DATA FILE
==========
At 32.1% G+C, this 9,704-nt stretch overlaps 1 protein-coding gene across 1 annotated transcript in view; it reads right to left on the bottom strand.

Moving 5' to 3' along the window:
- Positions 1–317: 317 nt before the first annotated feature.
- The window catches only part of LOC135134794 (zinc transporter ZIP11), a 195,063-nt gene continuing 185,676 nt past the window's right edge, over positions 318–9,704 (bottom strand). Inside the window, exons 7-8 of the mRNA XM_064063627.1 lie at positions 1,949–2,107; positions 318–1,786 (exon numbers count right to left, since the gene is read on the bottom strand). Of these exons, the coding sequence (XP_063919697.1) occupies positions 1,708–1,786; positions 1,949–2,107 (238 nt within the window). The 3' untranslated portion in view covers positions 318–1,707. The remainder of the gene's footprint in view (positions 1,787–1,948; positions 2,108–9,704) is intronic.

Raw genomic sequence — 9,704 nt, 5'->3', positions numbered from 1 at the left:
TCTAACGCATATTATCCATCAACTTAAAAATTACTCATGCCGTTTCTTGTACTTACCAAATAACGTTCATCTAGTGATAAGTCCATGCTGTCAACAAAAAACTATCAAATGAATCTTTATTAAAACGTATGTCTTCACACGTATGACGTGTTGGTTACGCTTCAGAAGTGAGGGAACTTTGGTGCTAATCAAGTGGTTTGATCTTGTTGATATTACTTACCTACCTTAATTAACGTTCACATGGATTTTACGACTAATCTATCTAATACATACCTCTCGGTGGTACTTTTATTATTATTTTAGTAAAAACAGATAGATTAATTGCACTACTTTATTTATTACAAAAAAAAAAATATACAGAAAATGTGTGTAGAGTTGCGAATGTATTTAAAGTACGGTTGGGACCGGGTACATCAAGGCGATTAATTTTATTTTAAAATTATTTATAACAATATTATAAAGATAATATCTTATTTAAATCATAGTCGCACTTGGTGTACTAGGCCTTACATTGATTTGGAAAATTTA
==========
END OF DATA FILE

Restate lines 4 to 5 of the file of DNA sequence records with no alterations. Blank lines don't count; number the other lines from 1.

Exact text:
- The window catches only part of LOC135134794 (zinc transporter ZIP11), a 195,063-nt gene continuing 185,676 nt past the window's right edge, over positions 318–9,704 (bottom strand). Inside the window, exons 7-8 of the mRNA XM_064063627.1 lie at positions 1,949–2,107; positions 318–1,786 (exon numbers count right to left, since the gene is read on the bottom strand). Of these exons, the coding sequence (XP_063919697.1) occupies positions 1,708–1,786; positions 1,949–2,107 (238 nt within the window). The 3' untranslated portion in view covers positions 318–1,707. The remainder of the gene's footprint in view (positions 1,787–1,948; positions 2,108–9,704) is intronic.

Raw genomic sequence — 9,704 nt, 5'->3', positions numbered from 1 at the left: